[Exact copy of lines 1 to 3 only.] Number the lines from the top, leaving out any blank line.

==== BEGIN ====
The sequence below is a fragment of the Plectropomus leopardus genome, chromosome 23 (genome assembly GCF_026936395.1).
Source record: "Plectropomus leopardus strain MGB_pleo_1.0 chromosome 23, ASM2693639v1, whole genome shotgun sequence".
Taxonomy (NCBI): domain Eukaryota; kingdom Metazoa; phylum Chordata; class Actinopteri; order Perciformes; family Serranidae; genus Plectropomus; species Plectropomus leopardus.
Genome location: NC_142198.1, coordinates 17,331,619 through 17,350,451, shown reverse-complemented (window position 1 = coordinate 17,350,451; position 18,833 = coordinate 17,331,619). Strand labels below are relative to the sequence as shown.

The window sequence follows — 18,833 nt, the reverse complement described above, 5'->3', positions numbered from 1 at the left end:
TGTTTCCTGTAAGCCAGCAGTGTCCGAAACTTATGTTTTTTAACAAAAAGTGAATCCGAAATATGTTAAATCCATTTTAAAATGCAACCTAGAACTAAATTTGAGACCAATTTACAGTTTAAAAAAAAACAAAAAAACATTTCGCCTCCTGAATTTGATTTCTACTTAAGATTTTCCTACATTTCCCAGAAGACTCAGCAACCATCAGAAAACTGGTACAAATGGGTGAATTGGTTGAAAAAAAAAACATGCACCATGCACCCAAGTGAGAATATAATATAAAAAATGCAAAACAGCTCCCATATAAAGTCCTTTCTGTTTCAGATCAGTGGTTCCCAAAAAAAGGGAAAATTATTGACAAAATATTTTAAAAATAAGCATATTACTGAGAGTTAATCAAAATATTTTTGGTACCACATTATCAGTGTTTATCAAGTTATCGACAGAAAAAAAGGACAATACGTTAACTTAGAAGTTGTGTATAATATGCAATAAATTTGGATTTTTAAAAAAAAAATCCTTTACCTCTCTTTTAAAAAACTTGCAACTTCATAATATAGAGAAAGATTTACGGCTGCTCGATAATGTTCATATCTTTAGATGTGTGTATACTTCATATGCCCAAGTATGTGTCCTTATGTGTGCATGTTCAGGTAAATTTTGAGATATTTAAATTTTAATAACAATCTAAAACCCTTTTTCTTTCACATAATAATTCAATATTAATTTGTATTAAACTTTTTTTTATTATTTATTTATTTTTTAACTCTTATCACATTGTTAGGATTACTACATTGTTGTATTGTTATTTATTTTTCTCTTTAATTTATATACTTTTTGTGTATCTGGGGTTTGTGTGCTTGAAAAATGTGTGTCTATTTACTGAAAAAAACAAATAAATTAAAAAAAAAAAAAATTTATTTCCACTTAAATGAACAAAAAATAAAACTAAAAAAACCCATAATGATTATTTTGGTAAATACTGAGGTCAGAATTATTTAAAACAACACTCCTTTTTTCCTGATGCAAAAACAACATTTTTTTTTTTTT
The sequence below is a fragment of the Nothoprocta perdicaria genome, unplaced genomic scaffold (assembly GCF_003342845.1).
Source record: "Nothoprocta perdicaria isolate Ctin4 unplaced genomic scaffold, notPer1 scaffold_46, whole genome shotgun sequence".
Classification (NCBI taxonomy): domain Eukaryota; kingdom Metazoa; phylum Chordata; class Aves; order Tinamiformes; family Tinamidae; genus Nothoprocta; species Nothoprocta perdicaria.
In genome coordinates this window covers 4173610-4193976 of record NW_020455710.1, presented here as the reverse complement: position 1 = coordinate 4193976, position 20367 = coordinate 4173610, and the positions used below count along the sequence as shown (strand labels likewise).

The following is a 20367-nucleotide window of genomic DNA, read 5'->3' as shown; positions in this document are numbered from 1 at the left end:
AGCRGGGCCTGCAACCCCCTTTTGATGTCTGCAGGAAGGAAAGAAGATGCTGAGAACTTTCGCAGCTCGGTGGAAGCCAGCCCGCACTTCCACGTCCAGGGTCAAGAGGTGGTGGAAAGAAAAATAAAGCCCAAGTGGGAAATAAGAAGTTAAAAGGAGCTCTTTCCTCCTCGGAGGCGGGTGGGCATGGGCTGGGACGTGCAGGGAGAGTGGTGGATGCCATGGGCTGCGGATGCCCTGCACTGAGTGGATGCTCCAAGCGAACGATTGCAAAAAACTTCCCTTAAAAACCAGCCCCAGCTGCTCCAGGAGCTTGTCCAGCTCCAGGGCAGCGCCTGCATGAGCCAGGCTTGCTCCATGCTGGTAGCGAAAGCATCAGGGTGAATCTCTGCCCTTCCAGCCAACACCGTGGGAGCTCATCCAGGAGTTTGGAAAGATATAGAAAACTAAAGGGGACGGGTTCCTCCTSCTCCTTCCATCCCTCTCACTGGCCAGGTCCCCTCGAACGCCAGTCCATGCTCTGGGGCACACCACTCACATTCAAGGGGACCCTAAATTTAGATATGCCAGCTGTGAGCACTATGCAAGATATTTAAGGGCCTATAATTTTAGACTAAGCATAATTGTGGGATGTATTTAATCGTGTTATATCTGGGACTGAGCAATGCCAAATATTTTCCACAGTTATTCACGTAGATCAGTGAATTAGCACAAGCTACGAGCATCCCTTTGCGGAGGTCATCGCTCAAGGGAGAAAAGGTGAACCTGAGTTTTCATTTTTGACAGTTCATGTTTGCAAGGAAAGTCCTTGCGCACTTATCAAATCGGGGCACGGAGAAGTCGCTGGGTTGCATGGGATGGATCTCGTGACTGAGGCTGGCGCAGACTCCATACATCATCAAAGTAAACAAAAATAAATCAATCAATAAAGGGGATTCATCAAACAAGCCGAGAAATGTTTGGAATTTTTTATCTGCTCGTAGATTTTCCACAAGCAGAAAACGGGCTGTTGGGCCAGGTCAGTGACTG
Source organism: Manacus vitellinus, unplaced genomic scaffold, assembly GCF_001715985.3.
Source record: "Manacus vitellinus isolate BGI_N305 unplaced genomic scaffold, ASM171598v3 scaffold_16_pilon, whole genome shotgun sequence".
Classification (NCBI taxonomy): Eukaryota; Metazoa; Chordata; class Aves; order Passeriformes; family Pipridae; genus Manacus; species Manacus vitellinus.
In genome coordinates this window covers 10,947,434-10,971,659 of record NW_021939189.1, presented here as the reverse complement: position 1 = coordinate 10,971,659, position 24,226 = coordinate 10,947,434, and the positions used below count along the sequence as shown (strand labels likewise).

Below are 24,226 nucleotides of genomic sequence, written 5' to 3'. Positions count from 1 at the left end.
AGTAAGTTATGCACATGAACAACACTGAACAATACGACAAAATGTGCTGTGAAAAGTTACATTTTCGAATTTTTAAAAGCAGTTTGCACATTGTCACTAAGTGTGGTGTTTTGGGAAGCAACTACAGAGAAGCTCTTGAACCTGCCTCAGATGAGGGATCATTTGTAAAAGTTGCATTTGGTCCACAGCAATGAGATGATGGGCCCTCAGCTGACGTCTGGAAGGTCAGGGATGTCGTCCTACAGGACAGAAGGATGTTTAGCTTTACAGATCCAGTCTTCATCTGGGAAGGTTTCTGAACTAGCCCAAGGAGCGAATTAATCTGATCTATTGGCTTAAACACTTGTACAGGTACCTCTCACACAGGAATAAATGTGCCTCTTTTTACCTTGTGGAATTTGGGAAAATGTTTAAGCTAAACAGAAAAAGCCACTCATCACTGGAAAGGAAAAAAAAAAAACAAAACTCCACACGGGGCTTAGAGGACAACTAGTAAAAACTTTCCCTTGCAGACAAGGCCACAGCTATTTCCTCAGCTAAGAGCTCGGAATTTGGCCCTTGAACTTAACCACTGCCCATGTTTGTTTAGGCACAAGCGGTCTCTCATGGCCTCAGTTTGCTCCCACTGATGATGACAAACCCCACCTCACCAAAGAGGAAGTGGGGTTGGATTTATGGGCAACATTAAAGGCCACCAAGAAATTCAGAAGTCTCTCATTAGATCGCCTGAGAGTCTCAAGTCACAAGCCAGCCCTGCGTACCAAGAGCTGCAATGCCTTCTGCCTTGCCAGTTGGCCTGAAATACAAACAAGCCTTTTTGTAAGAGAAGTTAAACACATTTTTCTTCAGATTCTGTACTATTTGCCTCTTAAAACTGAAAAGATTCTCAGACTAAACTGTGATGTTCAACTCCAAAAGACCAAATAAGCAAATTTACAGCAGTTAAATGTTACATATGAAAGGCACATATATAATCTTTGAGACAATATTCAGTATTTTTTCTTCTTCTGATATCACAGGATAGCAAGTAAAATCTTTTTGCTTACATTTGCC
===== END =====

The sequence below is a fragment of the Plectropomus leopardus genome, chromosome 23 (genome assembly GCF_026936395.1).
Source record: "Plectropomus leopardus strain MGB_pleo_1.0 chromosome 23, ASM2693639v1, whole genome shotgun sequence".
Taxonomy (NCBI): domain Eukaryota; kingdom Metazoa; phylum Chordata; class Actinopteri; order Perciformes; family Serranidae; genus Plectropomus; species Plectropomus leopardus.